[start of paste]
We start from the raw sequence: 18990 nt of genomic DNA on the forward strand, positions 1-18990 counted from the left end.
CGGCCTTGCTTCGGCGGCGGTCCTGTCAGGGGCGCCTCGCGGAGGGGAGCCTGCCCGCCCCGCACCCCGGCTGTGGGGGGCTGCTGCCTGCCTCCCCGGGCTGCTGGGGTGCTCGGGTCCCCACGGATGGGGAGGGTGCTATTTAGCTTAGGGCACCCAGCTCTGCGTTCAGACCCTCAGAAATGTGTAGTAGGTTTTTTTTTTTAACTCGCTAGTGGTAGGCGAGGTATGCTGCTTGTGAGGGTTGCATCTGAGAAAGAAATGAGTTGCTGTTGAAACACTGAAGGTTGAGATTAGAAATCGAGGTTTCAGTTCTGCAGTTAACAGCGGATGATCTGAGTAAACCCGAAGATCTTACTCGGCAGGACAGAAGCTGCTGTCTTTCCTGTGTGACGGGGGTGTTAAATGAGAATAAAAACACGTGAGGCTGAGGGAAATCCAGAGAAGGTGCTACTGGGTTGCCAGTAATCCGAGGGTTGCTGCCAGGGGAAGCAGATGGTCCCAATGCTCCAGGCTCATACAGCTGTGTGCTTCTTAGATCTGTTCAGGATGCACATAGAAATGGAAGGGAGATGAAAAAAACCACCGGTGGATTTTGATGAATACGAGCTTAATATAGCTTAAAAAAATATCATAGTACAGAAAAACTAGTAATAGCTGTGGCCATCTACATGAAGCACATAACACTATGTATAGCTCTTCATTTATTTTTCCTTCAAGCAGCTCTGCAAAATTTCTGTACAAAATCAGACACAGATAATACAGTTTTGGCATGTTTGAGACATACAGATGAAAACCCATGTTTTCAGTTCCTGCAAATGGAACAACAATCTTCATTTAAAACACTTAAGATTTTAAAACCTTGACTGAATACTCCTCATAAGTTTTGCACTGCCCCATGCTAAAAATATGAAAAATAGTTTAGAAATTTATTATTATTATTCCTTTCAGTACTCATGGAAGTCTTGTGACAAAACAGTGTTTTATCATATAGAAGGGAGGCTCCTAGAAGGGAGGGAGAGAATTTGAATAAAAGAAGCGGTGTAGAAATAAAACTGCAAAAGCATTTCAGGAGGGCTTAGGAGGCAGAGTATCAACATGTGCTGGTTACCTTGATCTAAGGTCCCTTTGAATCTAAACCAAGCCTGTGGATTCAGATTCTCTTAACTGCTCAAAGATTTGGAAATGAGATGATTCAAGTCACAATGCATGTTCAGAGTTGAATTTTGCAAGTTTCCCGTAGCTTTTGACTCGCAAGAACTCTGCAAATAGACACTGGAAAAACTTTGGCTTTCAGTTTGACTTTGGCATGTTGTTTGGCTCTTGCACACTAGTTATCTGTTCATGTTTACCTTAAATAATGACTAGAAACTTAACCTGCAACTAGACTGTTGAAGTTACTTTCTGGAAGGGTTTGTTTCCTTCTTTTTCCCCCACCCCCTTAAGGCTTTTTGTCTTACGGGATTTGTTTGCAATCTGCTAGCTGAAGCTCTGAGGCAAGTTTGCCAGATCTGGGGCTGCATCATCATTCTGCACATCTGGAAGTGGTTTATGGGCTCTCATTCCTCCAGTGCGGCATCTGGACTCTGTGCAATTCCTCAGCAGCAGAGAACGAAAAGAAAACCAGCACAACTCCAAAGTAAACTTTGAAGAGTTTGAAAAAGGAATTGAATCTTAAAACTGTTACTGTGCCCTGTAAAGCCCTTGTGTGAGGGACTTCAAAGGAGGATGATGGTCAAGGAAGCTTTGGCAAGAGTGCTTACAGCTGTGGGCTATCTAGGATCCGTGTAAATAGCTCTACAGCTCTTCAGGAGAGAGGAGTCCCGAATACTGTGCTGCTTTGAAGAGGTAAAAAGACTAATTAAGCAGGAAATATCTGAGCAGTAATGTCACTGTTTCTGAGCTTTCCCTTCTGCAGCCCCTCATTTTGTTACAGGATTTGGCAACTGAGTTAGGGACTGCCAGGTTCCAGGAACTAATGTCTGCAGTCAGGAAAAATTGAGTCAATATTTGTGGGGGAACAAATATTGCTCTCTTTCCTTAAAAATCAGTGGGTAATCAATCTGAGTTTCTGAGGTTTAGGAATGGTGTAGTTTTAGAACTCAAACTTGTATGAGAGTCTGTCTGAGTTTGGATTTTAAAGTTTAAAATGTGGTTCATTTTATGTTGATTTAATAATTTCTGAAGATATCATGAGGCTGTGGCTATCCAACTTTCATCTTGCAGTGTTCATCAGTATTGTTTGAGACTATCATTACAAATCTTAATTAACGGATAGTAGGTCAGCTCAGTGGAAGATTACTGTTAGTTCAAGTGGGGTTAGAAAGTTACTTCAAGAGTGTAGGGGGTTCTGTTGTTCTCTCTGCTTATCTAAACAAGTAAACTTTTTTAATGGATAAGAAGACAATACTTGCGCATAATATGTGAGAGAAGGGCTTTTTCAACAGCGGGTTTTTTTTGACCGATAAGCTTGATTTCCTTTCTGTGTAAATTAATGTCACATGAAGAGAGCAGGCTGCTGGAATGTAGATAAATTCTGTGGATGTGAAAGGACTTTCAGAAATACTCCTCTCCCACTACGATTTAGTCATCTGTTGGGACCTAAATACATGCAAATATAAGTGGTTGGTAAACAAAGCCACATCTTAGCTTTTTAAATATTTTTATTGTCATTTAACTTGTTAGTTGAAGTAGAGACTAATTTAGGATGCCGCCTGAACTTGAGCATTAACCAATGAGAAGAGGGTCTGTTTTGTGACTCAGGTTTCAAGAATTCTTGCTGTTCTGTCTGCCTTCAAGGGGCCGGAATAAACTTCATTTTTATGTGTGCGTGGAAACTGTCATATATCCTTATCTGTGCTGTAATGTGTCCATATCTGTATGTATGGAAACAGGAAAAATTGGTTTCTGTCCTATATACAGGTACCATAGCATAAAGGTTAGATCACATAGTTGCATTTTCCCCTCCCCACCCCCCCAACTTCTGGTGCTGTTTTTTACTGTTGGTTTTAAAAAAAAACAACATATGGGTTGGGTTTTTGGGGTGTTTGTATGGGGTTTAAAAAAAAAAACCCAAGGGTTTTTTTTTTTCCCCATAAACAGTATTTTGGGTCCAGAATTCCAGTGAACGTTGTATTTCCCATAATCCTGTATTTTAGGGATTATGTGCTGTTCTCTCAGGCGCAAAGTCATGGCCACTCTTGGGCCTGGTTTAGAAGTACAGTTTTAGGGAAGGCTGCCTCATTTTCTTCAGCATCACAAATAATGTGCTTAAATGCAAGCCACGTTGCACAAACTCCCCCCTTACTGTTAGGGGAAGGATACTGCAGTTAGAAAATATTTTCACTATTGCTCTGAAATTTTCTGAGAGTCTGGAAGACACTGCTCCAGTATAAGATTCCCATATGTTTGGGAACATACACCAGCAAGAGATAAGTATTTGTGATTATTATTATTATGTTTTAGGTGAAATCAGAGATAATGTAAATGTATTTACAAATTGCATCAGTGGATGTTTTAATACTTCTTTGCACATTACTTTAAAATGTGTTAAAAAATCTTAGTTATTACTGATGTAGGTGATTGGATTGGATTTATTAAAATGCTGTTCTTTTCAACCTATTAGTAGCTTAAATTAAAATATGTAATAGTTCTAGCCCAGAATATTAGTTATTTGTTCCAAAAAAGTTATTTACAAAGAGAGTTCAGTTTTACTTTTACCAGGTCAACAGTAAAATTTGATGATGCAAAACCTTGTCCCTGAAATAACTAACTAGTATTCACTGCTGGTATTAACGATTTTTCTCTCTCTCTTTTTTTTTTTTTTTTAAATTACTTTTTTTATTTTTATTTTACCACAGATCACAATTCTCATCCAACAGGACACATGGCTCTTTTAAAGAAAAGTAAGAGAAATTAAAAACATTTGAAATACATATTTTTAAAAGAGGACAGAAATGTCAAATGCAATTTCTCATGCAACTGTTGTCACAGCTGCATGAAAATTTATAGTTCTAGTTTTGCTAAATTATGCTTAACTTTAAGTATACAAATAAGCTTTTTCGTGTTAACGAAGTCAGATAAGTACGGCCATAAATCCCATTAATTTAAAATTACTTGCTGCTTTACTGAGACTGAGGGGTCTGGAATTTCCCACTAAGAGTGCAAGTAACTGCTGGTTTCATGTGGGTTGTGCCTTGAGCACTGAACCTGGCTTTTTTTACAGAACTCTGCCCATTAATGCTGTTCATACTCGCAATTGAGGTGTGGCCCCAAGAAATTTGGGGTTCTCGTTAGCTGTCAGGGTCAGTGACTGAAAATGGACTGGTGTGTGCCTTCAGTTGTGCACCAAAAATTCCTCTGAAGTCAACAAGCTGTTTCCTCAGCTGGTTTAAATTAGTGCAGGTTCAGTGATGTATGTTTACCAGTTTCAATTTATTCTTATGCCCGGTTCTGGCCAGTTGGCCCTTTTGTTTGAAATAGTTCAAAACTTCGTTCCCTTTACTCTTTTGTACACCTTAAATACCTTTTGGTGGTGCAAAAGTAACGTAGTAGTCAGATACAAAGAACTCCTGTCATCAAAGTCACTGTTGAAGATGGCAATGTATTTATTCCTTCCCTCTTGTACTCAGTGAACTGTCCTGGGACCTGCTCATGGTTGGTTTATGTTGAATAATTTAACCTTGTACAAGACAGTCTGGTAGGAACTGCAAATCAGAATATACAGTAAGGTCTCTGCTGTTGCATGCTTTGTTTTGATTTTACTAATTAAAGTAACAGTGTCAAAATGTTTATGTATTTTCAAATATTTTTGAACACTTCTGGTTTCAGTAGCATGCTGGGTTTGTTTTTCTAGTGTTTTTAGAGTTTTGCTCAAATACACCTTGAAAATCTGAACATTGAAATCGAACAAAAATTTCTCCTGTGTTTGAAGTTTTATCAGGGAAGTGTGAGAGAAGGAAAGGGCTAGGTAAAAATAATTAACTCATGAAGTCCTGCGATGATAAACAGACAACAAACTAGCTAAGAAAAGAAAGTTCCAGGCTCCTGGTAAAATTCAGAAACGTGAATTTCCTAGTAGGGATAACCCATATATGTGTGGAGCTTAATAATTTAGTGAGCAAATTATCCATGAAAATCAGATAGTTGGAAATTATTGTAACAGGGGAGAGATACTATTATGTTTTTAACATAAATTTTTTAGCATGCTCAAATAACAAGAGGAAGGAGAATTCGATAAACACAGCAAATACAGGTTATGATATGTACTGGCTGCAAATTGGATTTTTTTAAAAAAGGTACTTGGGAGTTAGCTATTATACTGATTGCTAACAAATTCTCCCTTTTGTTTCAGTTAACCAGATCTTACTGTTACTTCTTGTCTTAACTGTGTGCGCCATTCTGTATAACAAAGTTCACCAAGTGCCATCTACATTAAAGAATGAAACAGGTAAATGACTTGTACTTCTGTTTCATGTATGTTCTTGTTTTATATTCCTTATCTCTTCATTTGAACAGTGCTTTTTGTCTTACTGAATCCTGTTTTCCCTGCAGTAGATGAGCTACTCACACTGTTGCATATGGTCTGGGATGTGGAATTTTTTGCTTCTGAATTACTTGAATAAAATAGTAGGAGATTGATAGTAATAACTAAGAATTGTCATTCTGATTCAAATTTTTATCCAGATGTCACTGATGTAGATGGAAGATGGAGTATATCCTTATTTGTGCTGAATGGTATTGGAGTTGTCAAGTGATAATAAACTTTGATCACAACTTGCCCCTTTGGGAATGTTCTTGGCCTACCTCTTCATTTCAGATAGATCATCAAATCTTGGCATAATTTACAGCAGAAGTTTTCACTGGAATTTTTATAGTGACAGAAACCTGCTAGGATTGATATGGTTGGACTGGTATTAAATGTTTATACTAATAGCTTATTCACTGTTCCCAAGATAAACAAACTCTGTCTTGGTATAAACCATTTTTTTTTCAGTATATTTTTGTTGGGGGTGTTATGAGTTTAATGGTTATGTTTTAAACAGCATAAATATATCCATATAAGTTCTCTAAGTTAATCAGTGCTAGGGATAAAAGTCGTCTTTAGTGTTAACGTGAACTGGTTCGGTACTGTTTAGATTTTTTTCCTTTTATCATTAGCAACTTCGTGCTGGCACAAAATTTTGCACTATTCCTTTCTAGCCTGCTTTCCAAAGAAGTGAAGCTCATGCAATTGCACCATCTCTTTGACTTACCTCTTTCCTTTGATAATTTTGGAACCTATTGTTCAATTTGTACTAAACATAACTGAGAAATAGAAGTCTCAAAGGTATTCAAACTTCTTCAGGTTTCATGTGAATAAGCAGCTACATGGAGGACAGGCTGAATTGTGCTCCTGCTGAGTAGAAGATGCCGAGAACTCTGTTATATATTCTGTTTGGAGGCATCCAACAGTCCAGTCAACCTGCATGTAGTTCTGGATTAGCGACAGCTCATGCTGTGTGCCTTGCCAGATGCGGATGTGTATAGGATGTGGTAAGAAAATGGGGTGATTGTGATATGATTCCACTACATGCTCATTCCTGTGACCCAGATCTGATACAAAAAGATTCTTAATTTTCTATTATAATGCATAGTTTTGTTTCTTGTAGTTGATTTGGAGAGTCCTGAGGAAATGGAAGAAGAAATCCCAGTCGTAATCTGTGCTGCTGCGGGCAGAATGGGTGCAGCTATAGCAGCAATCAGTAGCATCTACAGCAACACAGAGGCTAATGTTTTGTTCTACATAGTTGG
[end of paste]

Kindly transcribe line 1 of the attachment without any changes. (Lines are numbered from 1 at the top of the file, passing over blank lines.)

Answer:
We start from the raw sequence: 18990 nt of genomic DNA on the forward strand, positions 1-18990 counted from the left end.